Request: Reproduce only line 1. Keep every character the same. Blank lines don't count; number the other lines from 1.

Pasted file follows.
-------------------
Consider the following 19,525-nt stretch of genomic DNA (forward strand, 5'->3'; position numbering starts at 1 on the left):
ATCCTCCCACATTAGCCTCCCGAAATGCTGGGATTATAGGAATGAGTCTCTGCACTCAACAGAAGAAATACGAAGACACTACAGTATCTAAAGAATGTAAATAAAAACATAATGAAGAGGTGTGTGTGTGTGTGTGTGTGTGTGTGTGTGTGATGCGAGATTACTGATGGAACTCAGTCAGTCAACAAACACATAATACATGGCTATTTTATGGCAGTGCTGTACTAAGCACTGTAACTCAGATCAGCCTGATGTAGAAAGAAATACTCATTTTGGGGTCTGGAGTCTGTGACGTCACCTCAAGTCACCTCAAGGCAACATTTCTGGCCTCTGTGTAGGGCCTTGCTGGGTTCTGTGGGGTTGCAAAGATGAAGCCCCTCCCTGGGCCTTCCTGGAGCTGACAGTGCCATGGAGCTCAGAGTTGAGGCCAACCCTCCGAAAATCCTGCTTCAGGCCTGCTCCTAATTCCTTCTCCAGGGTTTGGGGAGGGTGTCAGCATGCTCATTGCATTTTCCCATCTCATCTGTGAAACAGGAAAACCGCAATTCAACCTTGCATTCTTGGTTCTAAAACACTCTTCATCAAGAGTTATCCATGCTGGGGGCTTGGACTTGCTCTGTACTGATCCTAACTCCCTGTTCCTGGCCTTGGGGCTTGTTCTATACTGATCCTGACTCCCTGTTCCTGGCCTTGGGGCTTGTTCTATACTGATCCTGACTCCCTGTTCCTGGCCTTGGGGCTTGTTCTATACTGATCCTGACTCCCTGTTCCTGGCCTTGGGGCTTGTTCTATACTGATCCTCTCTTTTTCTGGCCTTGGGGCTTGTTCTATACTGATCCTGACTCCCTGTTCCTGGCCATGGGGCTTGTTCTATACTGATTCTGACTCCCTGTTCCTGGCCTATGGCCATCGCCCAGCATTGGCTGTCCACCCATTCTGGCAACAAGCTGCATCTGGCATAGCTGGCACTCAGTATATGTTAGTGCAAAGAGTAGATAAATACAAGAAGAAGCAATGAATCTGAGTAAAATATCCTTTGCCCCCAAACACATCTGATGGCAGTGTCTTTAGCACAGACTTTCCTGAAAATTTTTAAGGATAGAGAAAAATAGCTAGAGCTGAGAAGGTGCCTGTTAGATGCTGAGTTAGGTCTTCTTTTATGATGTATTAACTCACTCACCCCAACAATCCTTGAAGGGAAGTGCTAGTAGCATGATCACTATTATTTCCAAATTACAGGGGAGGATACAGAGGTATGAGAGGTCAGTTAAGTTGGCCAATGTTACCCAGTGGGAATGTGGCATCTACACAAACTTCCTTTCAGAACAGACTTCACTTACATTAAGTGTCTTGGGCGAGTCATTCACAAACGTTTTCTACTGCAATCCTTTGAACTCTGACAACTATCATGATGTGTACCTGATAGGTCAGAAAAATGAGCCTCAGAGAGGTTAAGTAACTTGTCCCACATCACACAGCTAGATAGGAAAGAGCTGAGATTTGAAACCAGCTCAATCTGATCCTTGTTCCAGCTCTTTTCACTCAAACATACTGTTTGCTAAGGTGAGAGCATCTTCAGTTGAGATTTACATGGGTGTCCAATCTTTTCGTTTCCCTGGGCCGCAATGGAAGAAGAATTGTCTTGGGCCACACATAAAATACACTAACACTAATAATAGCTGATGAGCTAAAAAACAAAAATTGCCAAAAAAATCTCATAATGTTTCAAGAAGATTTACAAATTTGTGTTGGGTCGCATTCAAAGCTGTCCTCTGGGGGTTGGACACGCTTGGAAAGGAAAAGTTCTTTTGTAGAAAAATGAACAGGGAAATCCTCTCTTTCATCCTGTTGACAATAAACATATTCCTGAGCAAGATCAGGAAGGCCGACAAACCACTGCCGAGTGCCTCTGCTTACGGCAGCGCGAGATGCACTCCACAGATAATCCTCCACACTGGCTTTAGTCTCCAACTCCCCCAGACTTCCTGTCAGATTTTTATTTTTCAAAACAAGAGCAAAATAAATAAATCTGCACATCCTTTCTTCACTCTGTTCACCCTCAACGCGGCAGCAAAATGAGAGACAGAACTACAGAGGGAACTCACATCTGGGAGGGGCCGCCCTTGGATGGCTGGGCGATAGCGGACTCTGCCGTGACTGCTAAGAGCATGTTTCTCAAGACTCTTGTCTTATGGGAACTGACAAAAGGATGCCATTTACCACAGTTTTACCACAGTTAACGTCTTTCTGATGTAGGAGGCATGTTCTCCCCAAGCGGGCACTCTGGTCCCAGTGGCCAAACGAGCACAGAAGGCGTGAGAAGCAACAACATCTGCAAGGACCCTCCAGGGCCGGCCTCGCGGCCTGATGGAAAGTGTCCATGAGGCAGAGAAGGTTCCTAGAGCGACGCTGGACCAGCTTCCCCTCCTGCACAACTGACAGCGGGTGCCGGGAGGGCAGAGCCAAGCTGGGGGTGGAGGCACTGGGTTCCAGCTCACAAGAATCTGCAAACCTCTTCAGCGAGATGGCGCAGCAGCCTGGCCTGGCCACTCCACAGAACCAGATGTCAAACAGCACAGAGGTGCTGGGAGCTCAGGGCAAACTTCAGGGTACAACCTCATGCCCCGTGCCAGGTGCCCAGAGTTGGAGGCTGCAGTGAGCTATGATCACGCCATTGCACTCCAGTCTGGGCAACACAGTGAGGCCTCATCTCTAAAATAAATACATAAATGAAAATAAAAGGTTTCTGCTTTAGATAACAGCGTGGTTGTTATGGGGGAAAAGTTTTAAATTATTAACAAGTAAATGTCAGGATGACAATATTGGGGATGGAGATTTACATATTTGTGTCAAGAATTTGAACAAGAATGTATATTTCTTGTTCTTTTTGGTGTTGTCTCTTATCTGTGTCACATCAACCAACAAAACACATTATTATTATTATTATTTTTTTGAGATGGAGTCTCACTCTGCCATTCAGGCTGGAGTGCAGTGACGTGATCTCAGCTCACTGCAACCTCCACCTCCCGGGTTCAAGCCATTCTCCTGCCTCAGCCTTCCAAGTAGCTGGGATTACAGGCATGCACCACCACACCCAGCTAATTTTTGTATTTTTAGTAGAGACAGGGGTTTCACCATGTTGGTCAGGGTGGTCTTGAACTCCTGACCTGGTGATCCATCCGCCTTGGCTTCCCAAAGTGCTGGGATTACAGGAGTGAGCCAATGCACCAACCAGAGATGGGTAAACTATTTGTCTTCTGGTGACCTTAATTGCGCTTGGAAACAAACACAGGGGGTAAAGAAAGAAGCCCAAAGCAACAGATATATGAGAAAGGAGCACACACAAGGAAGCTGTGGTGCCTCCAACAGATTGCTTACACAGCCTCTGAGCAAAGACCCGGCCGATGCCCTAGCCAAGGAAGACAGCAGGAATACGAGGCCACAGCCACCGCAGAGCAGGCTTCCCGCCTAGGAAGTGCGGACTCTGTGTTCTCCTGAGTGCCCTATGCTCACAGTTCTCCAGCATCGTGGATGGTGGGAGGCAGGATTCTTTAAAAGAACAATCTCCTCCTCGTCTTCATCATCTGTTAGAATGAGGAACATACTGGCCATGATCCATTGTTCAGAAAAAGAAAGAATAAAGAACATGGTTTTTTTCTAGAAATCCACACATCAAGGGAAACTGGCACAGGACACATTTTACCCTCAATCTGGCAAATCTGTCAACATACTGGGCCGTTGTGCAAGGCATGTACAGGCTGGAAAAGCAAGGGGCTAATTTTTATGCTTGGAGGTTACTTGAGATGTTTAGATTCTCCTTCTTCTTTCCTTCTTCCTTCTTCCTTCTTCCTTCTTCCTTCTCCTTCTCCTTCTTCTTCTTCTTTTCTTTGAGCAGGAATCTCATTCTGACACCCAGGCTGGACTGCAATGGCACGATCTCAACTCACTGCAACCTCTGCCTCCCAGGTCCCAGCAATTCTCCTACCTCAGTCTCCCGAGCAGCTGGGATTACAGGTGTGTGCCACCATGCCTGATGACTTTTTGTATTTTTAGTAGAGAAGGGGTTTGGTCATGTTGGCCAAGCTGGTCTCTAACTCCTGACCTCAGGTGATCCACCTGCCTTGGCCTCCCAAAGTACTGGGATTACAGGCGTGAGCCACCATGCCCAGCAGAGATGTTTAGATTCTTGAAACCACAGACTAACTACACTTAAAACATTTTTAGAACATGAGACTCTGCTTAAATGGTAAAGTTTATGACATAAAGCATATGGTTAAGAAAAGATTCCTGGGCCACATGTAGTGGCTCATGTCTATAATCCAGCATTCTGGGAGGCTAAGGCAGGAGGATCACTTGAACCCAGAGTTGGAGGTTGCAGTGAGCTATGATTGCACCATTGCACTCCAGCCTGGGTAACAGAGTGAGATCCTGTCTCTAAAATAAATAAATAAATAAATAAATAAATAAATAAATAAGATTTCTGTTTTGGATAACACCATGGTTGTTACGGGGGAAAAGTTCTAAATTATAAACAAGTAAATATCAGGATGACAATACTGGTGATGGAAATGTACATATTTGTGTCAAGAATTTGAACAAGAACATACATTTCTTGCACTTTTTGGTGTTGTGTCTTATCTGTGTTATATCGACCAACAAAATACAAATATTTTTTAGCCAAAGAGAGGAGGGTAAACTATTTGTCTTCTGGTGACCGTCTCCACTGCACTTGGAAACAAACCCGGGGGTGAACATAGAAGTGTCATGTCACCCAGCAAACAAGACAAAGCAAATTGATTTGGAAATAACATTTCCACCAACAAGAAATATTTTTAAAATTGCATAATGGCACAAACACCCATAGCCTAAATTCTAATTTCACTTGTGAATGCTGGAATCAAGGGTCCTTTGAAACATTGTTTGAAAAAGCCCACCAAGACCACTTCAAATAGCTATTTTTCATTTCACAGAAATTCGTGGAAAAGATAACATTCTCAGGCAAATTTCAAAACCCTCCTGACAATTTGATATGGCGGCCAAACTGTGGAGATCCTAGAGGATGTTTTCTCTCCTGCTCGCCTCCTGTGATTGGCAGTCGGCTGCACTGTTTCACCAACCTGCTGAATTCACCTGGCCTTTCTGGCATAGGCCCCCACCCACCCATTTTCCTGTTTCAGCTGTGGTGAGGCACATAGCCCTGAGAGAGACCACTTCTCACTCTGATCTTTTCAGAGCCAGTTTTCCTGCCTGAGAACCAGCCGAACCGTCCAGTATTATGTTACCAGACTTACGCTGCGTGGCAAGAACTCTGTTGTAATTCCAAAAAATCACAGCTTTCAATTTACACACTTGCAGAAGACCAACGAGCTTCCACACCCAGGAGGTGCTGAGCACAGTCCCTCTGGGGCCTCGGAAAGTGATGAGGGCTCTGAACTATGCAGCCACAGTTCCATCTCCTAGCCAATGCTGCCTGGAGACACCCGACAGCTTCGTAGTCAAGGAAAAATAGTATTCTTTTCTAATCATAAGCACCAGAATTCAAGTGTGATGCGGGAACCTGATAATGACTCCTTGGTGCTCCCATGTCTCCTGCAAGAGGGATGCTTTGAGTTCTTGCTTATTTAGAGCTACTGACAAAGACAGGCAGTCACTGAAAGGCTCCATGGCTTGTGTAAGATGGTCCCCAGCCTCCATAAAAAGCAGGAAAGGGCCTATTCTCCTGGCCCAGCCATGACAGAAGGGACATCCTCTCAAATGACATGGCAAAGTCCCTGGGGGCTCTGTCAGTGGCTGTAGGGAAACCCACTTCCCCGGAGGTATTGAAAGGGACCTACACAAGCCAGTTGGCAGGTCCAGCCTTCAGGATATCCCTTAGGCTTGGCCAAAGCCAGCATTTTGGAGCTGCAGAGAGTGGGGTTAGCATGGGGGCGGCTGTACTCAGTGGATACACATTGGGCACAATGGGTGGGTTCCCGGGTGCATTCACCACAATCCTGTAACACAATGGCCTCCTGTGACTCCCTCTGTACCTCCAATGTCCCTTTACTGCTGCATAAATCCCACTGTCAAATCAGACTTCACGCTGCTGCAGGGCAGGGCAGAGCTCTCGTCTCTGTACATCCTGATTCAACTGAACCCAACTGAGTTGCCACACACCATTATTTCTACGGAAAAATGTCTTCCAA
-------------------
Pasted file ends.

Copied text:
Consider the following 19,525-nt stretch of genomic DNA (forward strand, 5'->3'; position numbering starts at 1 on the left):